During his two hours of walking before lunch, the man happens upon several dangerous places in the ice. Usually the hidden water is indicated by a sunken area, but not always. At once patch, he sends the dog across first. The dog falls through the ice, but quickly crawls out on the other side. The water on its feet and legs freezes immediately and the dog lays down in the snow to bite away the chunks of ice. The dog does this instinctively, not because it understands the consequences of frozen feet. The man helps the dog, but his fingers grow numb within a minute of removing his glove.
The man’s decision to send the dog across a dangerous patch of ice first reveals the lack of empathy or love between the dog and his master. The man would happily risk the dog’s life. But the dog is also better prepared to deal with the risks of extreme cold as his act of biting away the ice on his paws shows. The dog is protected by his instincts, which the man lacks.
The man arrives at the creek divide where he planned to eat lunch. He is pleased with his pace and settles down to eat. He strikes his numb, bare fingers against his leg to warm them. He tries to take a bite, only to find the ice around his mouth impenetrable. He laughs, realizing he should have immediately made a fire. The feeling in his toes when he first sat down has gone. He questions whether his toes are numb or warm. He leaps up and stamps his feet until the feeling returns.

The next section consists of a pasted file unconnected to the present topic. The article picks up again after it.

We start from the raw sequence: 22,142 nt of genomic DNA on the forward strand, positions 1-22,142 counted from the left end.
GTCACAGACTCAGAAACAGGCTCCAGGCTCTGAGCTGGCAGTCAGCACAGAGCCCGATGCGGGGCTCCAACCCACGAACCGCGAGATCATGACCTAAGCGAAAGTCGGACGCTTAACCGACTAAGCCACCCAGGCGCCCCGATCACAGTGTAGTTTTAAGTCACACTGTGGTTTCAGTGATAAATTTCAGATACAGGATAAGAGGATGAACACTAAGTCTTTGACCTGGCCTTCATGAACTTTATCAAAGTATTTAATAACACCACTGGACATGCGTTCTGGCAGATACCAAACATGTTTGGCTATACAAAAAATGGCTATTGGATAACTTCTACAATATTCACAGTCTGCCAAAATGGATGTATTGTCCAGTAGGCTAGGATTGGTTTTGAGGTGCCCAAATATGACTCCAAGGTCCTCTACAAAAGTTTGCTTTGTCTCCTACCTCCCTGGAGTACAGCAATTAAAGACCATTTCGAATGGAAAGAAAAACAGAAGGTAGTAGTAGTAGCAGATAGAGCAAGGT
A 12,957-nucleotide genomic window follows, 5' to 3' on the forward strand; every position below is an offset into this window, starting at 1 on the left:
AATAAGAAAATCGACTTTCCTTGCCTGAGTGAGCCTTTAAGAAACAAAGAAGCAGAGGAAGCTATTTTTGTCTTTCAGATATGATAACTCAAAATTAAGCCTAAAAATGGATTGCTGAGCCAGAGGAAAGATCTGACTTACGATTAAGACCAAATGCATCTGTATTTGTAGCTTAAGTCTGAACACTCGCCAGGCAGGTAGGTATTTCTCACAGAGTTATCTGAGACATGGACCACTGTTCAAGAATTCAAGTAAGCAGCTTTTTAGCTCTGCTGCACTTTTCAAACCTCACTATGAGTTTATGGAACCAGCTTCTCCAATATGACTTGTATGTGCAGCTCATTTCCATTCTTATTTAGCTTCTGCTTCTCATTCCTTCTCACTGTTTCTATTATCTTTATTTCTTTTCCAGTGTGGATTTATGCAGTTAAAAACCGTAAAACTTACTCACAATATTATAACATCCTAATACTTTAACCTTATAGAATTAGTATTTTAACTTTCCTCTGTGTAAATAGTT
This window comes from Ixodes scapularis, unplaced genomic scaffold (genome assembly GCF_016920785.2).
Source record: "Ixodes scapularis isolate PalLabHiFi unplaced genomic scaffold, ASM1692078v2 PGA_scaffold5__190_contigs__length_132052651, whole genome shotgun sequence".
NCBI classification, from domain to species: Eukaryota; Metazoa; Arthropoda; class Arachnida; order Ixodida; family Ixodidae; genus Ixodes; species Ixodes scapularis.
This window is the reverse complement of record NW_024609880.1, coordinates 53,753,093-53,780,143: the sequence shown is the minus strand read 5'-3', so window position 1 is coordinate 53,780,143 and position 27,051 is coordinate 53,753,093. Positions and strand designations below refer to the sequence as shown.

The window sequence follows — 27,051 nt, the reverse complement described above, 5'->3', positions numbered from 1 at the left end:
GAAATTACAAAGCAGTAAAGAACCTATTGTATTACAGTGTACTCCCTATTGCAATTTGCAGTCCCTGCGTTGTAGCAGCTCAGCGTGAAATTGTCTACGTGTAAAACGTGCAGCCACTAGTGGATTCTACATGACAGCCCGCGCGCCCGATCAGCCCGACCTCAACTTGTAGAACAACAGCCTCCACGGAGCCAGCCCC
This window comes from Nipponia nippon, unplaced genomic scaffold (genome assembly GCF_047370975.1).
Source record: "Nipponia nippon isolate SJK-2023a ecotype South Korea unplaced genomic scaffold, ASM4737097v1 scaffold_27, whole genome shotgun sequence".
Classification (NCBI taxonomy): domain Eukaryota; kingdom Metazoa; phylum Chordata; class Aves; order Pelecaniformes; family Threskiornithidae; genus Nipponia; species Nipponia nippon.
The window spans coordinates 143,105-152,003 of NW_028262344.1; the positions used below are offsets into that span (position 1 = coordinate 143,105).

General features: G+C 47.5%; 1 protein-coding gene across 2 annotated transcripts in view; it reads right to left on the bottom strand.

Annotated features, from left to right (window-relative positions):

The man’s initial failure to build a fire demonstrates how much he needs one. That the man is unable to eat without a fire despite keeping his lunch against his body again attests to the way his preparations are not enough to face this degree of cold. This first successful fire establishes fire as a source of life and protection, vitally important to the man’s survival in the story.